When sun-worshipping Aussies stop slathering themselves with SPF, you know something’s up. More than three out of five Australians have concerns about the health implications of nanoparticles, according to a survey commissioned by the Department of Industry, Innovation, Science, Research and Tertiary Education. In fact, 17 percent of respondents said they would rather risk skin cancer than wear a product containing nanoparticles. The results of the study, which were highlighted at the 2012 International Conference on Nanoscience and Nanotechnology earlier this month, underscores the need for further research on nanoscale products, says Science in Public, a Melbourne-based communications group that is advocating for clearer definitions for existing nanomaterials.
Australia has one of the highest rates of skin cancer in the world, reports the Cancer Council of Australia. More than 440,000 people receive medical treatment for various types of skin cancer each year, 1,700 of whom eventually die from the disease.
Australia has one of the highest rates of skin cancer in the world, with more than 1,700 deaths from the disease each year.
The decision to go commando on your skin shouldn’t be entered lightly, but concerns about nanoparticles in sunscreens aren’t unwarranted, either, according to researchers who presented at ICONN. A study by Australia’s National Measurement Institute, for instance, found the presence of nanostructured materials in sunscreens that claimed to be “nano-free.”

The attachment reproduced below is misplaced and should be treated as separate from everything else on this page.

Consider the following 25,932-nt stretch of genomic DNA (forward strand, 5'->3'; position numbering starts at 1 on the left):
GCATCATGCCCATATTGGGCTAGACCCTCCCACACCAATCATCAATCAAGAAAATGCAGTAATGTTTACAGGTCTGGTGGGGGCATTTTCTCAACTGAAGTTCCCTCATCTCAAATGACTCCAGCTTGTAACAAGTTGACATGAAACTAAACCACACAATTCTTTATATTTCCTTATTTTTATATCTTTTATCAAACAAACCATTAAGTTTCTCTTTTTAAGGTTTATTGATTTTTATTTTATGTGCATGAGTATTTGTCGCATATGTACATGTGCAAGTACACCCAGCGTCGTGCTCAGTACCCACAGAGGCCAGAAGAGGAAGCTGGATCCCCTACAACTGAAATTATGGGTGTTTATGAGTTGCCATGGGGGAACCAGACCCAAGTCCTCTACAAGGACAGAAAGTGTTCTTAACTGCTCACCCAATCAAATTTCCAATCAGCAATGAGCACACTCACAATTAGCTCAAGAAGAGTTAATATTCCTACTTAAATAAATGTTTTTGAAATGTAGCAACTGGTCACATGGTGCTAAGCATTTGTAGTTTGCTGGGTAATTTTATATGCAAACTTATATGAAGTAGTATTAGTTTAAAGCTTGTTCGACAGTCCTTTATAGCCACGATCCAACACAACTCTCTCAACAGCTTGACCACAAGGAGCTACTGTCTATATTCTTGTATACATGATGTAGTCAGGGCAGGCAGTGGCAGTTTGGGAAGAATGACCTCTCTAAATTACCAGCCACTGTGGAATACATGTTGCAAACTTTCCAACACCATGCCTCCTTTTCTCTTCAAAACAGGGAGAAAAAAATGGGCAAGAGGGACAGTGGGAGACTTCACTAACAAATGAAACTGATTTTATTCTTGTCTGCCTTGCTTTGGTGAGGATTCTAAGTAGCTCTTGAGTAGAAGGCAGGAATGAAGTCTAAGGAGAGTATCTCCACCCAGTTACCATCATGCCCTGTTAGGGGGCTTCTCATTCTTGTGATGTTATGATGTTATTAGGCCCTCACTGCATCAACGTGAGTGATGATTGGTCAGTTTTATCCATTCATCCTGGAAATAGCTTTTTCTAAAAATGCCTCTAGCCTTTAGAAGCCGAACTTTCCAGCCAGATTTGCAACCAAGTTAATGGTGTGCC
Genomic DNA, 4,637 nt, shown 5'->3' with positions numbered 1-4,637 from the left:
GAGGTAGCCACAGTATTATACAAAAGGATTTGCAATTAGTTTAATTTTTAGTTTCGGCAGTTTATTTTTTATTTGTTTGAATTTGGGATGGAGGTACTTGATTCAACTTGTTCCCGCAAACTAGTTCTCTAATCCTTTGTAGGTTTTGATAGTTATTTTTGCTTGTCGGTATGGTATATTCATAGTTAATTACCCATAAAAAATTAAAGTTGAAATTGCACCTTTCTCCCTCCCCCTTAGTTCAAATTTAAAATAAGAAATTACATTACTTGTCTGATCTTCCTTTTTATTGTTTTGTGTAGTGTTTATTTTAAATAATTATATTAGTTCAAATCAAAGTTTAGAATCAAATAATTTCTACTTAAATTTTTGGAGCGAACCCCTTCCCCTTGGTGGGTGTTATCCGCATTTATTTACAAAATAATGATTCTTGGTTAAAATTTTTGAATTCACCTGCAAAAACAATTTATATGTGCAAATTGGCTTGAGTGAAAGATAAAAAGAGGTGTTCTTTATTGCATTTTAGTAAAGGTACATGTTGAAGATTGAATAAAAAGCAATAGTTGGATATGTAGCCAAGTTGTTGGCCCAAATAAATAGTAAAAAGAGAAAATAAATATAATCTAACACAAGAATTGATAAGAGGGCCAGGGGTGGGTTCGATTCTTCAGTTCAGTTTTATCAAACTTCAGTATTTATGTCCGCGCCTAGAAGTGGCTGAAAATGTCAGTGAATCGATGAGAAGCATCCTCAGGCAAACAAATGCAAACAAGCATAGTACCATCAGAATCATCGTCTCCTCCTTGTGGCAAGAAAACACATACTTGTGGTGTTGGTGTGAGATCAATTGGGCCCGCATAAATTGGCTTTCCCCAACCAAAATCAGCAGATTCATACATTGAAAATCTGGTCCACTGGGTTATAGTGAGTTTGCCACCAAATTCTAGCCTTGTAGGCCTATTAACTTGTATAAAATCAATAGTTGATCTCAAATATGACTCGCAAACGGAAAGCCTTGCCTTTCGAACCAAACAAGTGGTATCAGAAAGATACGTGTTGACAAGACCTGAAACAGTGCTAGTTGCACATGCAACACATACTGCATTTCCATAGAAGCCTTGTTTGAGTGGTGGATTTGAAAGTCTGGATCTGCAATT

Scientists from RMIT and Nanosafe Australia say that zinc-oxide and titanium-oxide particles used in sunscreens are as well-tolerated by human cells as zinc ions and conventional chemical sunscreen, yet a joint Commonwealth Scientific and Industrial Research Organisation and Macquarie University study concluded that a very small amount of zinc from the zinc-oxide particles can enter through the skin.
But although the safety of nanotechnology remains inconclusive, the dangers of skin cancer are not. Do your epidermis a solid and stay out of the afternoon sun, and visit the Environmental Working Group’s Skin Deep website for a list of safe alternatives to nanoscale sunscreens.